> slick.

Isn't it, though?  One of the first tests I did of the partial
evaluation was:

set i hello
set i "$i world"
puts $i

which translated to:

(display "hello world") (display #\nl)

That's the kind of translation that makes me happy.  OTOH, I think the 
functional way I do variable definition is probably too optimistic,
and while it allows for highly optimized code (like this) it might
become horrible inefficient at the first sign of unoptimizable code.
In general I'm going to have to rethink some of the binding stuff, I'm 

> In any case, I'd really like to see your code. Maybe I can even help
> you get it to work with Guile (once my company signs those papers,
> grumble grumble).

I'll put it up after the next round of code-rewriting -- I'm putting
expr in right now (I realized double-parsing is more important than I
thought -- while loops, in particular).  I'll have to re-factor the
code for that.  I hope to get a lot of this work done over the long
weekend I have coming up.

My interpreter works fine with guile, but Similix doesn't.  I've
actually run the interpreter under scm, guile, scheme48, rscheme, and
DrScheme at various times, trying to look for a decent debugging
environment.  Gdb would be a huge step up from any of the others, but
without it scheme48's inspector is very helpful (while looking fairly
simple to implement... hmmm...)

> It is in a way, but internally an array is a namespace implemented as
> a hash table. It would make for really poor performance if you really
> tried to create a fresh variable for each array slot.

Hmmm... that's a good way to look at it (in terms of elegant code).
I'll try setting it up like that.

> Of course, the second-classness of arrays in Tcl leads people to do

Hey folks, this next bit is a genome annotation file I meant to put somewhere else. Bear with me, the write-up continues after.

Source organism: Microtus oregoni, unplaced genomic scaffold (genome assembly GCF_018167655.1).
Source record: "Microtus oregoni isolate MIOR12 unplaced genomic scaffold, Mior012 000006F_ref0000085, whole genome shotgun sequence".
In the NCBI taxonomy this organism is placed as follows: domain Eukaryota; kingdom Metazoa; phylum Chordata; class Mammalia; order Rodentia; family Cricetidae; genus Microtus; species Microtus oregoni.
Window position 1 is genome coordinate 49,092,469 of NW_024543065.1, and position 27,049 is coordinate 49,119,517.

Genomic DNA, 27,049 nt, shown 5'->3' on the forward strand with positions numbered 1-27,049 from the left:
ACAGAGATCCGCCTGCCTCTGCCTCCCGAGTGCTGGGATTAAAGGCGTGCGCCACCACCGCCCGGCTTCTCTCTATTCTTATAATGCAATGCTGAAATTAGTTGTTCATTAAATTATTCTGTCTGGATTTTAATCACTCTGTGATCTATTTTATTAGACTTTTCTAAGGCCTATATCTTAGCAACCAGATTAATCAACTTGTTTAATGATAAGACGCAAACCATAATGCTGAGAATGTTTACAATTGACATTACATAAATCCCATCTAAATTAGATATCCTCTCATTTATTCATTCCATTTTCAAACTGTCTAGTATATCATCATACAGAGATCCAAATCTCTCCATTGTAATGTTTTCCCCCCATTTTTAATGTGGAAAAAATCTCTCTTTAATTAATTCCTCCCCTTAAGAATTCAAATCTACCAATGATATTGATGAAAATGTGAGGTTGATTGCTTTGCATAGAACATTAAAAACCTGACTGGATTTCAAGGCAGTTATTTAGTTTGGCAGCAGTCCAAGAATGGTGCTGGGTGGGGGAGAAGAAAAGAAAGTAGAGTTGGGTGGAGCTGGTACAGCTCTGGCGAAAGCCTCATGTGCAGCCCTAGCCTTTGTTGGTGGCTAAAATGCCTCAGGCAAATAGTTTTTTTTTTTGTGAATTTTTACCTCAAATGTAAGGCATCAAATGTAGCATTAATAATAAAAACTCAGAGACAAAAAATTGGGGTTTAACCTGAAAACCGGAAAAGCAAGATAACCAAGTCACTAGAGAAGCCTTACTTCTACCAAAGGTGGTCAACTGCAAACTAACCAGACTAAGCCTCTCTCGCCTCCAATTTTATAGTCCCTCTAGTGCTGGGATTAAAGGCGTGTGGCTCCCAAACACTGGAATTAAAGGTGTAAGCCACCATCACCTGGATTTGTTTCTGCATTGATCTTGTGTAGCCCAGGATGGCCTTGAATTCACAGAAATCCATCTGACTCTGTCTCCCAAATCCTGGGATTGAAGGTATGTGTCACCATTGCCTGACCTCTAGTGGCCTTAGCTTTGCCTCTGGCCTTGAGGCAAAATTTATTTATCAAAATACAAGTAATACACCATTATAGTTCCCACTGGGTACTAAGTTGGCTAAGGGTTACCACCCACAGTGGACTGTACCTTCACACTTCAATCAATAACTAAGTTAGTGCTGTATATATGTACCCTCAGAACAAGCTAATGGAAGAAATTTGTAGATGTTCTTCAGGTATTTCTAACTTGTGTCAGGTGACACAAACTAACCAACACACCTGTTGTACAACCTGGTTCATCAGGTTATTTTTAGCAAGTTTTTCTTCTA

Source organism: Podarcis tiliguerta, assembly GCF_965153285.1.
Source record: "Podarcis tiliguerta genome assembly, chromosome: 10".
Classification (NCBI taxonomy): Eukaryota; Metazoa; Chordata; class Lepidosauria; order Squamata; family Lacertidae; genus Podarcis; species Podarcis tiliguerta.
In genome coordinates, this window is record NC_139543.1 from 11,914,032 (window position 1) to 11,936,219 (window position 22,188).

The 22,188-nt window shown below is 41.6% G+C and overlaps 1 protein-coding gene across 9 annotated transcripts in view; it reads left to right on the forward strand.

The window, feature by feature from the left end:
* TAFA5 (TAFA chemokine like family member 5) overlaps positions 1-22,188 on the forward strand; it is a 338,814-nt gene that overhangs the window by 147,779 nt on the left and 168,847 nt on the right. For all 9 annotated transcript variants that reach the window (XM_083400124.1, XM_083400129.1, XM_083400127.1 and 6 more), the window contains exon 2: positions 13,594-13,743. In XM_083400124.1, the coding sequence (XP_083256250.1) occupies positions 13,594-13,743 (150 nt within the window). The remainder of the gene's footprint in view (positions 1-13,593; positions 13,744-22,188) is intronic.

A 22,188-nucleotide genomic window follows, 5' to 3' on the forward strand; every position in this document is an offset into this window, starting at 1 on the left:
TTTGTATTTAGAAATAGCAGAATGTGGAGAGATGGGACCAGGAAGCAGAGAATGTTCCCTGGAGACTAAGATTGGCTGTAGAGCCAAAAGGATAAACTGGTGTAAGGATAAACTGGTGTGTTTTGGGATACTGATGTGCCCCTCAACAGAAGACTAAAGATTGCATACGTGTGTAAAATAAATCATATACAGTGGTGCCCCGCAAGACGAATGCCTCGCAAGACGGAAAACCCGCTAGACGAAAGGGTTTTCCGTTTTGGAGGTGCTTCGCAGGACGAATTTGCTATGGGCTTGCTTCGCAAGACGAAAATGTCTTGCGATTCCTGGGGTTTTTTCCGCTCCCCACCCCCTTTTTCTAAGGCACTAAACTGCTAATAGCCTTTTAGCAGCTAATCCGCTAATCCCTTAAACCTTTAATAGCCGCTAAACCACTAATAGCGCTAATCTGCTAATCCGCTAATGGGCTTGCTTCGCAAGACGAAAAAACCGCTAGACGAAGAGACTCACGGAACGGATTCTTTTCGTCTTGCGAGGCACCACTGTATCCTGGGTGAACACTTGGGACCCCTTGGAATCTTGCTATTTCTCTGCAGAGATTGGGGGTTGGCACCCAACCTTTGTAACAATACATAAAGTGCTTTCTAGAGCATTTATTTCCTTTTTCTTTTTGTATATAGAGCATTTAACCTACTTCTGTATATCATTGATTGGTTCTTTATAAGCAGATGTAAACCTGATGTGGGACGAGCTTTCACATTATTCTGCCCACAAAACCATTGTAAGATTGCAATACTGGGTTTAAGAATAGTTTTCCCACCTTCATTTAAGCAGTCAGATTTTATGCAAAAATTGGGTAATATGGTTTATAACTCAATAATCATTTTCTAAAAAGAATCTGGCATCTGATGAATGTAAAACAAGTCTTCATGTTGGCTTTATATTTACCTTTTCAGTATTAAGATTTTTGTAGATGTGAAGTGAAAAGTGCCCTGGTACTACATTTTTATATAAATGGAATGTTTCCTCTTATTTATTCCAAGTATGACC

> things like pass them by name a lot...
> Another semi-evil thing I thought of: traces. You can't effectively
> trace Scheme variables in most schemes, frustrating attempts to
> translate global sets into defines.

Hmmm.. that does look difficult.  It might not be a problem though, as 
long as internal tcl variables are managed seperately from scheme

There are a couple things that won't work right in the context of
translation.  "history" and "info", for instance.  While it may be
possible to implement them they would render nearly the entire program
untranslatable if they were used (hence, it's probably best to just
leave them out).  OTOH, figuring out a way to implement them
reasonably efficiently may be the same as trying to figure out a way
to allow debugging of translated programs (like guile hanging onto
source code line numbers when you get an error).

In terms of trace, as I think about it, it's probably best to only
allow procedures to be exported from tcl.  It's easy enough to wrap a
variable in a couple of procedures if you want to do that, and all the 
assignments would be done in the tcl context where trace could be made 
to work.  You also don't have to worry about someone assigning a list
to a tcl variable, or some other thing that would make tcl die
(painfully and without warning).

> Also, tcl has separate function and variable namespaces I think.

yup, I caught that one.

> Just pointing out more annoying problems I have thought of in the
> past.

That's good -- I'd hate to be suprised by some weird tcl thing when
I'm too far into the interpreter.

< Ian Bicking                 |                >
< drawer #419 Earlham College | >
< Richmond, IN 47374          |  (765) 973-2824                     >